Can I Discharge Tax Debt in Chapter 7 Bankruptcy?
Many people have questions about taxes and Bankruptcy. For the most part, almost everyone is required to pay taxes so it is no surprise that tax debt affects many people. This is especially true if you own your own business or have non-traditional types of income. What most people do not realize is that many past-due taxes can be discharged in Chapter 7 bankruptcy. While it’s easy to say that many past-due taxes can be discharged, determining which taxes are dischargeable can be more difficult. In Bankruptcy law, there is a well-established set of rules called the “Five Rules” for determining what types of taxes can be discharged.
The “Five Rules” are:
- The Three Year Rule (507(A)(8)(A)(I))
- The Two Year Rule (523(A)(1)(B))
- The 240 Day Rule (507(A)(8)(A)(II))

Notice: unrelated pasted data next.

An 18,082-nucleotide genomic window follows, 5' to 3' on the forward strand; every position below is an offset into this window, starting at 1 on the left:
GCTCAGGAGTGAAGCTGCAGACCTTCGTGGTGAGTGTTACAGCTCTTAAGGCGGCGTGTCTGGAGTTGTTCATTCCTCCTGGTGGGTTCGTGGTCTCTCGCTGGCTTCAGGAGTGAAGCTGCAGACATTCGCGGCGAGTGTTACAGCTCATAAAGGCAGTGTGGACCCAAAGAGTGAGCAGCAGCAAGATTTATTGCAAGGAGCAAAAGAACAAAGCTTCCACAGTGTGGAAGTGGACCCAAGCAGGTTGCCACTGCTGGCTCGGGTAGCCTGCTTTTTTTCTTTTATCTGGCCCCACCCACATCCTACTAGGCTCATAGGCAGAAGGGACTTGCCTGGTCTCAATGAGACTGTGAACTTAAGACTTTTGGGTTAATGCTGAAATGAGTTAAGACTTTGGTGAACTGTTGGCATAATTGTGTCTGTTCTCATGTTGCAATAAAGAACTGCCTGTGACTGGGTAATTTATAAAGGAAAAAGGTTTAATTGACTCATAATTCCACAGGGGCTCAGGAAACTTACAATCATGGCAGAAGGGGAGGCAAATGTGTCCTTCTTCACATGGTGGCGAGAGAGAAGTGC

- The Non-Fraudulent Return Rule (523(A)(1)(C))
- The No Tax Evasion Rule (523(A)(1)(B))
These rules, like many areas of the Bankruptcy Code, are difficult to understand. For this reason, it is important to hire experienced attorneys who have handled many tax discharge cases in the past. Even when some taxes are not dischargeable such as priority claims, our attorneys may be able to discharge all interest and penalties. In many cases, the penalties and interests in a tax discharge case may equal up to thousands, if not tens of thousands of dollars.
Our Montgomery, Berks, and Chester County attorneys have even successfully argued down the amount of taxes owed in Bankruptcy Court, by establishing flaws and miscalculations in the clients’ tax history. There is no substitution for experience, which is why you should contact us.
Contact Our Montgomery, Chester, and Berks County Bankruptcy Lawyers Today
Our attorneys are ready to discuss your concerns and provide answers. Our attorneys represent clients in Pottstown, Norristown, West Chester, Reading, and the surrounding areas. Contact our Pennsylvania debt relief law firm today to learn more about what we can do to help you overcome your legal troubles.